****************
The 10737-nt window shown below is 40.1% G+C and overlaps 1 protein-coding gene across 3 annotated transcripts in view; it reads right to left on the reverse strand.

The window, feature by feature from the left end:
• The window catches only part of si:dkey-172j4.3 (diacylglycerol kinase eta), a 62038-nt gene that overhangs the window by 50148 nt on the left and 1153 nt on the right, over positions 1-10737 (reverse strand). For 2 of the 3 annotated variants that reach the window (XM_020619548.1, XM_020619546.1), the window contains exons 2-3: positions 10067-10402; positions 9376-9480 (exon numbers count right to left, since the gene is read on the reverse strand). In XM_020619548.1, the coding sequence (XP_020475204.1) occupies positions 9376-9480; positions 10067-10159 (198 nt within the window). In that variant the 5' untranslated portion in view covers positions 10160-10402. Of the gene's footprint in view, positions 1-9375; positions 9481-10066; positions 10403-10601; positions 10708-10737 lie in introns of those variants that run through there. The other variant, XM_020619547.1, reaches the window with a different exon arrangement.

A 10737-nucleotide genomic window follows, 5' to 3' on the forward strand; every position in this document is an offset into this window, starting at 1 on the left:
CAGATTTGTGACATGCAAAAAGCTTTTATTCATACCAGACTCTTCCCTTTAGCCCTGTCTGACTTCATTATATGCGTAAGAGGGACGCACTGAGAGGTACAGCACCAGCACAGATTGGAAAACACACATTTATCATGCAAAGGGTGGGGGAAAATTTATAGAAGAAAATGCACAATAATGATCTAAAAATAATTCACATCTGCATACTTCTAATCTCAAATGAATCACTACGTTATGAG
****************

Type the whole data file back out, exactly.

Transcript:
The 10737-nt window shown below is 40.1% G+C and overlaps 1 protein-coding gene across 3 annotated transcripts in view; it reads right to left on the reverse strand.

The window, feature by feature from the left end:
• The window catches only part of si:dkey-172j4.3 (diacylglycerol kinase eta), a 62038-nt gene that overhangs the window by 50148 nt on the left and 1153 nt on the right, over positions 1-10737 (reverse strand). For 2 of the 3 annotated variants that reach the window (XM_020619548.1, XM_020619546.1), the window contains exons 2-3: positions 10067-10402; positions 9376-9480 (exon numbers count right to left, since the gene is read on the reverse strand). In XM_020619548.1, the coding sequence (XP_020475204.1) occupies positions 9376-9480; positions 10067-10159 (198 nt within the window). In that variant the 5' untranslated portion in view covers positions 10160-10402. Of the gene's footprint in view, positions 1-9375; positions 9481-10066; positions 10403-10601; positions 10708-10737 lie in introns of those variants that run through there. The other variant, XM_020619547.1, reaches the window with a different exon arrangement.

A 10737-nucleotide genomic window follows, 5' to 3' on the forward strand; every position in this document is an offset into this window, starting at 1 on the left:
CAGATTTGTGACATGCAAAAAGCTTTTATTCATACCAGACTCTTCCCTTTAGCCCTGTCTGACTTCATTATATGCGTAAGAGGGACGCACTGAGAGGTACAGCACCAGCACAGATTGGAAAACACACATTTATCATGCAAAGGGTGGGGGAAAATTTATAGAAGAAAATGCACAATAATGATCTAAAAATAATTCACATCTGCATACTTCTAATCTCAAATGAATCACTACGTTATGAG